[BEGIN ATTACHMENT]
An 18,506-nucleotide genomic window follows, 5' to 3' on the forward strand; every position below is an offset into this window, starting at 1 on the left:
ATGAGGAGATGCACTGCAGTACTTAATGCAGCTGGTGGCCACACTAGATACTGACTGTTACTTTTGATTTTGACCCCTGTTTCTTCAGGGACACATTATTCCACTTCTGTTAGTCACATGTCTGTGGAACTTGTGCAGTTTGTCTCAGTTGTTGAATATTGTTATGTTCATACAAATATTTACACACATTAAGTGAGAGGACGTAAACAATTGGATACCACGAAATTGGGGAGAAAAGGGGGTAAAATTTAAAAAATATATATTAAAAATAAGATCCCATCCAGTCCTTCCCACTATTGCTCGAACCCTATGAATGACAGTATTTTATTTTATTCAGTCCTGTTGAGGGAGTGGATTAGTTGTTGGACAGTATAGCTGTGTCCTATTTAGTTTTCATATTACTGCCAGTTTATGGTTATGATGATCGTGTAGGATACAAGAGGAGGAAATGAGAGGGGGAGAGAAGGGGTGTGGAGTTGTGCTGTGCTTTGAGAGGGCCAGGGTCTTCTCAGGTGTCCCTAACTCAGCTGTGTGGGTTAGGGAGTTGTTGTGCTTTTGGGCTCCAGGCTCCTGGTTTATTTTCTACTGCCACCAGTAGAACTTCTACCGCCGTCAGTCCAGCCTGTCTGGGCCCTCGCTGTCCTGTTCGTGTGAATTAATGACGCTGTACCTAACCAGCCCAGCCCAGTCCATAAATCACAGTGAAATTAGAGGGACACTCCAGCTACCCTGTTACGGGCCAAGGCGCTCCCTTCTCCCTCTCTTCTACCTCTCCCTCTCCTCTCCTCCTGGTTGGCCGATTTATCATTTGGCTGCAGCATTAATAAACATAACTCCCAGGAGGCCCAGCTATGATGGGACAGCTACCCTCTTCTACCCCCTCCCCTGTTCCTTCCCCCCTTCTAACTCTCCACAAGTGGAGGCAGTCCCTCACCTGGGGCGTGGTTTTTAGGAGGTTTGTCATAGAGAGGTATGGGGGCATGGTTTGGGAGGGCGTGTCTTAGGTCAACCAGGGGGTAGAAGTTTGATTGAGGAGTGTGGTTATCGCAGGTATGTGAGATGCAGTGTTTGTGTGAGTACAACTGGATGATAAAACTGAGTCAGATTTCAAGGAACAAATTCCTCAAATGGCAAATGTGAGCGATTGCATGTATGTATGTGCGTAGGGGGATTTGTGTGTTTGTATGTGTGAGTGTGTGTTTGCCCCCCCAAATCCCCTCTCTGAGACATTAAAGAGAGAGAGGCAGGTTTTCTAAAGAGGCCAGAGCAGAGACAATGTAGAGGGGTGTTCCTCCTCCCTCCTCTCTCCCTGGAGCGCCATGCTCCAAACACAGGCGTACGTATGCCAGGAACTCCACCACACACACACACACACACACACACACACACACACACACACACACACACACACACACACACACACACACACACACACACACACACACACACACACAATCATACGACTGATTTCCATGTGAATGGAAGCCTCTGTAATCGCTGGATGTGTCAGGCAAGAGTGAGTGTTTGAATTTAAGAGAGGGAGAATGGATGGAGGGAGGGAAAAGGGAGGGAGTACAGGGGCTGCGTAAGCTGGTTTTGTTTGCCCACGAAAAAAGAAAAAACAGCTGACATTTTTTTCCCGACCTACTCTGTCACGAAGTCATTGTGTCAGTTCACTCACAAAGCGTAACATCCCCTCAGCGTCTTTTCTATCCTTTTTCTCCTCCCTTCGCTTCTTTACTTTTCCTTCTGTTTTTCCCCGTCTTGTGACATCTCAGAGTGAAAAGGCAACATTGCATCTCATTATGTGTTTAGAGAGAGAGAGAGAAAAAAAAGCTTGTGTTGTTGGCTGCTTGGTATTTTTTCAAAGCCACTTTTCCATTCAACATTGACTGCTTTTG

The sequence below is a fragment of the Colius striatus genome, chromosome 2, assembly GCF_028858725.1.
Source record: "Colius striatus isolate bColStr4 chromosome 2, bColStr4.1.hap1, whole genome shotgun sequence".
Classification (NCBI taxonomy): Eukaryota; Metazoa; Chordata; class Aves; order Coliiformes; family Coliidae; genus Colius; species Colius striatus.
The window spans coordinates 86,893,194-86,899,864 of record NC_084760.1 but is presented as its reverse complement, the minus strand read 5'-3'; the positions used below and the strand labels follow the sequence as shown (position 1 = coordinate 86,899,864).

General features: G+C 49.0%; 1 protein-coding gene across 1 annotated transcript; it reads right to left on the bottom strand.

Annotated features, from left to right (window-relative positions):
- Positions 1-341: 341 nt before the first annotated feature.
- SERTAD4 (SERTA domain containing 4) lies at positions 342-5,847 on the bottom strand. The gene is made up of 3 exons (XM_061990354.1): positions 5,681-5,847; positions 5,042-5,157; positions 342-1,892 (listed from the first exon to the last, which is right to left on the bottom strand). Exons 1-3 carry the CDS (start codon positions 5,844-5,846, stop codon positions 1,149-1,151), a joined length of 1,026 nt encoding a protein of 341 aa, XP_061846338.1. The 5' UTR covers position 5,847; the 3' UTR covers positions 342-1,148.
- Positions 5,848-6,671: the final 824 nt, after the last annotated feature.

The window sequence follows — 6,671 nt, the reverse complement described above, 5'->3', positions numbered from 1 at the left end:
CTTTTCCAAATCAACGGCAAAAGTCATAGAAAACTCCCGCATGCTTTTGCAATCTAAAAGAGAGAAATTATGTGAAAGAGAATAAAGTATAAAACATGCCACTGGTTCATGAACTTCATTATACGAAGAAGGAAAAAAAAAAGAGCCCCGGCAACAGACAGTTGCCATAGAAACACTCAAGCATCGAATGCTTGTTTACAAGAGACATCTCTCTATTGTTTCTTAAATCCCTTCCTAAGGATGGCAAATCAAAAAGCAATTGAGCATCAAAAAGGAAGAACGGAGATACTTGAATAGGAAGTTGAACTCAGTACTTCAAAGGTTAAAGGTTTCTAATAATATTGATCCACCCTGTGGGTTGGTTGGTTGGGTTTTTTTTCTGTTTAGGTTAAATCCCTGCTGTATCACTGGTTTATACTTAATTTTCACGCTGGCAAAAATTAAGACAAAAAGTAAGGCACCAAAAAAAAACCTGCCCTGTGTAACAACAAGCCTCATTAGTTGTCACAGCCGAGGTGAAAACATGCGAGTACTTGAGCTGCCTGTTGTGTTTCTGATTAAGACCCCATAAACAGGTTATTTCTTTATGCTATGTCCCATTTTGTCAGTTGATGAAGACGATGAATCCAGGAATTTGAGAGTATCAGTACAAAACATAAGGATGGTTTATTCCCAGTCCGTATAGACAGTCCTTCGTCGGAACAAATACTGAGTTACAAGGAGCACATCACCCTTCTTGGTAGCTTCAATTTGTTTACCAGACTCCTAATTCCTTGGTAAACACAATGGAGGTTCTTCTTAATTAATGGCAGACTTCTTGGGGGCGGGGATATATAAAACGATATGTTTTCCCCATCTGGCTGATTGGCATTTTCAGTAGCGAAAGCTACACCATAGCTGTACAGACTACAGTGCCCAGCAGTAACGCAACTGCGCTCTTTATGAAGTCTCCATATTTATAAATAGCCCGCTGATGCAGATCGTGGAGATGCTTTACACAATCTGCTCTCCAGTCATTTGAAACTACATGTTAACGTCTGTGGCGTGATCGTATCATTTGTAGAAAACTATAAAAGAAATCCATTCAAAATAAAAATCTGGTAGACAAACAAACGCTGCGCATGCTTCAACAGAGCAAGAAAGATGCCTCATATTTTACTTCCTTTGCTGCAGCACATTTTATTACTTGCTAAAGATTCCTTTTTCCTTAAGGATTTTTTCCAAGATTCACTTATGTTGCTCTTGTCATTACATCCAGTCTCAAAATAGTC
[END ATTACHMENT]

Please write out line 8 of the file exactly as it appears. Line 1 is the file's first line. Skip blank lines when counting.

Annotated features, from left to right (window-relative positions):